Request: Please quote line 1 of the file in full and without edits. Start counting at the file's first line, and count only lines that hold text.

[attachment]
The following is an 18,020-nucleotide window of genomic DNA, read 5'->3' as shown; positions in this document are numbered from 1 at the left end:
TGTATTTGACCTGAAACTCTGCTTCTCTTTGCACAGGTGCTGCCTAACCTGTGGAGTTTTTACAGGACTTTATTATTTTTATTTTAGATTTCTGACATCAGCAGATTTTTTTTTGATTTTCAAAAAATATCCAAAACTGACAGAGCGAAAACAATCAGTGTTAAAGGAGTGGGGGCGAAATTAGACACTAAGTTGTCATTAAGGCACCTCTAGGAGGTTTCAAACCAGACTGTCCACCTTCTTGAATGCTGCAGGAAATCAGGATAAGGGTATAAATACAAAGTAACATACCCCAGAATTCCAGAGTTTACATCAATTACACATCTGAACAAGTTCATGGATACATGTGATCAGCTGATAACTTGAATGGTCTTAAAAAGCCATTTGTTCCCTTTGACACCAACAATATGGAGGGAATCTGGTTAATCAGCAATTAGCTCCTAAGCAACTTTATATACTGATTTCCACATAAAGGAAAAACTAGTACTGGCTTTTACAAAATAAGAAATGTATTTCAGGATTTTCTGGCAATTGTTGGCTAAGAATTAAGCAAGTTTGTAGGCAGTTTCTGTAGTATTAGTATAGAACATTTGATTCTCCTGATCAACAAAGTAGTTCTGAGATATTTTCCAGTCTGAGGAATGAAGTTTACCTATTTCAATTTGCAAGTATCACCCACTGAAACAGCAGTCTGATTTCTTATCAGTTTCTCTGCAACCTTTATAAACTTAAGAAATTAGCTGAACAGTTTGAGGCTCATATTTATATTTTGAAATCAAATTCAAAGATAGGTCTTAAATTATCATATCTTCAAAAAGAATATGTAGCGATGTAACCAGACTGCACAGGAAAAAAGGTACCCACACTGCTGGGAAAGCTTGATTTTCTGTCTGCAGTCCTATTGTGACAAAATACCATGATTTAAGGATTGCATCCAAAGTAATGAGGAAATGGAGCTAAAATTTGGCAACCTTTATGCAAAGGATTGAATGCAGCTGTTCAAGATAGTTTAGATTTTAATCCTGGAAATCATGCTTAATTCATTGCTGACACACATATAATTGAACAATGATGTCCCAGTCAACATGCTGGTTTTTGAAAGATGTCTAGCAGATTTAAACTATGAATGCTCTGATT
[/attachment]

The following is an 18,020-nucleotide window of genomic DNA, read 5'->3' as shown; positions in this document are numbered from 1 at the left end: